On the ground floor were several exhibitions, including one of my own quilts, as I was one of the two featured Master Quilters this year. the other featured quilter this year was Marina Landi of Sao Paulo Brasil, whose dramatic portraits in fabric are well known to art quilt makers everywhere. http://marinalandi.com.br/wp/2011/
Also on the ground floor were an exhibition of the nature theme art quilts from a group in Sao Paulo (on which I’ll write a little later) and an exhibition of small works about 25cm square by the students of well known quilter and teacher, Cecilia Koppmann of Buenos Aires, Argentina. Shown were pieces they produced in response to various themes they adopted for inspirations over a period Cecilia taught them
There was also a merchant’s mall of over 50 vendors of everything from sewing machines to thimbles, commercial patterns to marking pens, rotary cutters and mats to all kinds of scissors, cutting mats, rulers, threads, batting, needles and of course, fabric. Naturally, I picked out a few nice pieces to bring home, as it’s really, really difficult to find any kind of cotton fabric here in Uruguay, unfortunately, and it means that whenever I leave the country I find myself buying some. Because I don’t use florals in my own art as a rule, and never have, I skipped over those, and most of the hectic bright prints, but as I said, there were a few things for my calmer tastes, and finding them was fun.
I had one day off between teaching days to explore around Gramado. The intrepid tourist in me decided where I wanted to go, and I found an Uber driver, Anderson, who was helpful and early on suggested we turn off the app and agree to a X Reais / hour deal – he was wonderful. I first had him stop at the local cathedral on which I will write another time – the stained glass windows are lovely.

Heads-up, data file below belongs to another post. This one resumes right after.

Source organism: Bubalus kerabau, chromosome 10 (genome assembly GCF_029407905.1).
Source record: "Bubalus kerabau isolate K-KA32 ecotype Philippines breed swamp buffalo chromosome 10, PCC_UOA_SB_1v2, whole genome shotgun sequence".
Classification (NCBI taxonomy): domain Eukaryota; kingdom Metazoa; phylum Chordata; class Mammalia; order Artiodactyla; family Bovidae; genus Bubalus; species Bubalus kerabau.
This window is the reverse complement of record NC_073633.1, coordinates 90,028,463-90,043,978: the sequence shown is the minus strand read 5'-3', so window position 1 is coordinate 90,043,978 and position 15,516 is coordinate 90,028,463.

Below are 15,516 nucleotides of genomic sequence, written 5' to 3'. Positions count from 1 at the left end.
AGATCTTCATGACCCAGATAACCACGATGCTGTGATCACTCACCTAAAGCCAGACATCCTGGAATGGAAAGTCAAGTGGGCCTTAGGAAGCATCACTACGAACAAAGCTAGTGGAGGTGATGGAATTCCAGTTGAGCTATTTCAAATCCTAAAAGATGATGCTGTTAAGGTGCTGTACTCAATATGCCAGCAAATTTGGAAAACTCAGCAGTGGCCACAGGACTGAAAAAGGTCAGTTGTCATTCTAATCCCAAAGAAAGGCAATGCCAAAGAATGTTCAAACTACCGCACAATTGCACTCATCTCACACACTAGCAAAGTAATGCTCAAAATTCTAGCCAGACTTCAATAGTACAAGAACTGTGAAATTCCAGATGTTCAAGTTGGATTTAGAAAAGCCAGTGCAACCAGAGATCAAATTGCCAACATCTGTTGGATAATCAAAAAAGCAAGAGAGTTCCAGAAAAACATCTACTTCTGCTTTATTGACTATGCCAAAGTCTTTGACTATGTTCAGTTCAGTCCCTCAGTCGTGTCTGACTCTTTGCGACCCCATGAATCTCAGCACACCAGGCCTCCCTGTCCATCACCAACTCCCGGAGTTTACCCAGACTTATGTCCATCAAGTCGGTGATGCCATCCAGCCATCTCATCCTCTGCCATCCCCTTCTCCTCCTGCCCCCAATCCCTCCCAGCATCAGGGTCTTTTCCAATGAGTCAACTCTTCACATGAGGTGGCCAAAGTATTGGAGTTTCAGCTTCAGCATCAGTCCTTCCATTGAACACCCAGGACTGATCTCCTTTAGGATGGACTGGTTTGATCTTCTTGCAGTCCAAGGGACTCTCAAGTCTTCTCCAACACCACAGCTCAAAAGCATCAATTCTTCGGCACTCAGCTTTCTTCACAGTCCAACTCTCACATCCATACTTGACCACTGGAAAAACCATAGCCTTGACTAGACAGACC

My next stop was a museum of fashion, Museo da Histora da Moda, I thought sounded interesting, and was right. Hundreds of mannequins were displayed, showing historic-social and cultural perspectives through women’s clothing from 2000BC to the present. For more info go to www.museodamodedecanela.com.br And if you do visit this interesting museum, have them turn down the volume of the music a bit – it was nice, and appropriately dramatic, but way too loud.
I went to a wonderful Geo-museum of fossils and mineral specimens, which Mike would have enjoyed if he’s been with me. It was a quiet morning, and a lovely woman who spoke great english with clearly a lot of knowledge about what was on show, accompanied me around the museum. She was interesting without being at all pushy or intrusive – a thoroughly enjoyable hour or so.
You can’t miss the chocolate in Gramado – people mention it as soon as they know you’re going there – so Anderson took me to one of the classiest places, after stopping off for pics at some of the many other garishly decorated venues that offer chocolate:
The last thing |I did on my day off was to go to a shoe place and bought a pair which I’ll start wearing when the weather warms up a bit. I had a great week, and thanks Carmen and Ze Mauro Netto, for inviting me!